"I think a lot of what happens comes naturally," Buehrle said. "You don't have a lot of time to think and that ball is coming at you pretty fast sometimes. You make the play without thinking."

Buehrle has an advantage on the mound. He spent his childhood playing roller hockey with his buddies and was usually the team's goaltender. The sport taught him how to move laterally and he sometimes uses the hockey techniques to stop baseballs.

He's not above a kick-save or throwing his hip into a ball if it means a chance at saving a run or getting an out.

"I've taken some pretty good hits off my body, but so far, I've been fine," he said. "I know there is going to come a time when I get nailed and I'm going to ask myself, 'Why the heck did I just do that?' but you just do what you have to do. It's all instinct."

During the World Series last year, Mariners pitcher Cliff Lee, then with Philadelphia, made a few defensive plays, including a behind-the-back catch -- on instinct. The plays cemented his status as a solid fielding pitcher.

"Some of those plays, I was just trying to get a glove on it and it's not anything you work on," he said. "It's just something that happens. I think my athletic ability had something to do with that, but it's also about being ready. Once you let that ball go, you are a fielder."

Pitching coaches acknowledge that instinct and athleticism play roles in PFP, but also say repetition can improve a pitcher's skill and remind him of proper technique. It makes sense. It's not like pitchers are taking ground balls or covering first base in drills during the offseason.

Pitchers, like most players, run or lift weights during the winter months. It's not uncommon for a big league pitcher to start throwing in January, but offseason PFP is unheard of.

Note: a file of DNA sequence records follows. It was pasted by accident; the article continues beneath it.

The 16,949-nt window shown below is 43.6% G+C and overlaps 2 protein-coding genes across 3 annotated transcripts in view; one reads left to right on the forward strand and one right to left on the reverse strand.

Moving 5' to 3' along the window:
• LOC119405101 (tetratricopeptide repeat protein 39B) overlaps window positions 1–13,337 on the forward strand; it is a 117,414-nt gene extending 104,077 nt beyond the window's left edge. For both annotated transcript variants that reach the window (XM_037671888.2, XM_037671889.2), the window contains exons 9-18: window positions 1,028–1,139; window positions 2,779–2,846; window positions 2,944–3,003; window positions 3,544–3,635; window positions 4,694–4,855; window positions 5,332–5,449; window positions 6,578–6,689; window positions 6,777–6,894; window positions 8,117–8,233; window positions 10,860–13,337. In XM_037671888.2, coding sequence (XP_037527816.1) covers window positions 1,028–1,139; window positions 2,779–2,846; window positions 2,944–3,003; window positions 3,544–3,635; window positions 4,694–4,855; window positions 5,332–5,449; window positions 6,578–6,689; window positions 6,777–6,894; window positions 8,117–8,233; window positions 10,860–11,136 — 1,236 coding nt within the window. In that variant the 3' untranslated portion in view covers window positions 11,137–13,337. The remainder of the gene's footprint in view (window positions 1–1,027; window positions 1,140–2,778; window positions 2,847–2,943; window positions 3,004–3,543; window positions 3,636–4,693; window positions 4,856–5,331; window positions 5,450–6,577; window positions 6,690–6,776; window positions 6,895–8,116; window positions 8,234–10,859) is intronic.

"You hear all the time that you want the pitchers to be involved in as few plays as possible and the pitching coaches want the exact opposite," Reds pitching coach Bryan Price said. "We want our guys to be able to handle the ball and make plays. The only way to feel confident in these guys is to give them the repetition and make sure they are confident on the infield."

One of the only ways to keep the pitchers from losing interest during the monotonous drill is using games to keep PFP fun. The Rangers pitchers play Wiffle ball. The Padres have a contest to see which pitcher can make the most PFP plays without making an error.

In one of the most notable moves by a manager in the history of PFP, Detroit's Jim Leyland agreed to take on Tigers pitcher Justin Verlander in a pitcher's fielding practice showdown this spring. After Leyland hit ground balls by Verlander in the first two days of workouts, Verlander declared that he would not let his manager get another ground ball past him for the rest of camp.

The result has been an entertaining -- and beneficial -- competition for all of the pitchers in camp.

It was Detroit that brought PFP back into the spotlight after the 2006 World Series against St. Louis when Tigers pitchers made five errors, four of them on throws to first or third base. Verlander had two miscues as the Tigers lost the Series to the Cardinals in five games that year.

"Everybody saw what happened in the World Series a few years back with Detroit, but that just happened to be on the big stage," Garland said. "That can happen every day or ever year in a game. You make an error and it can make the difference in a game."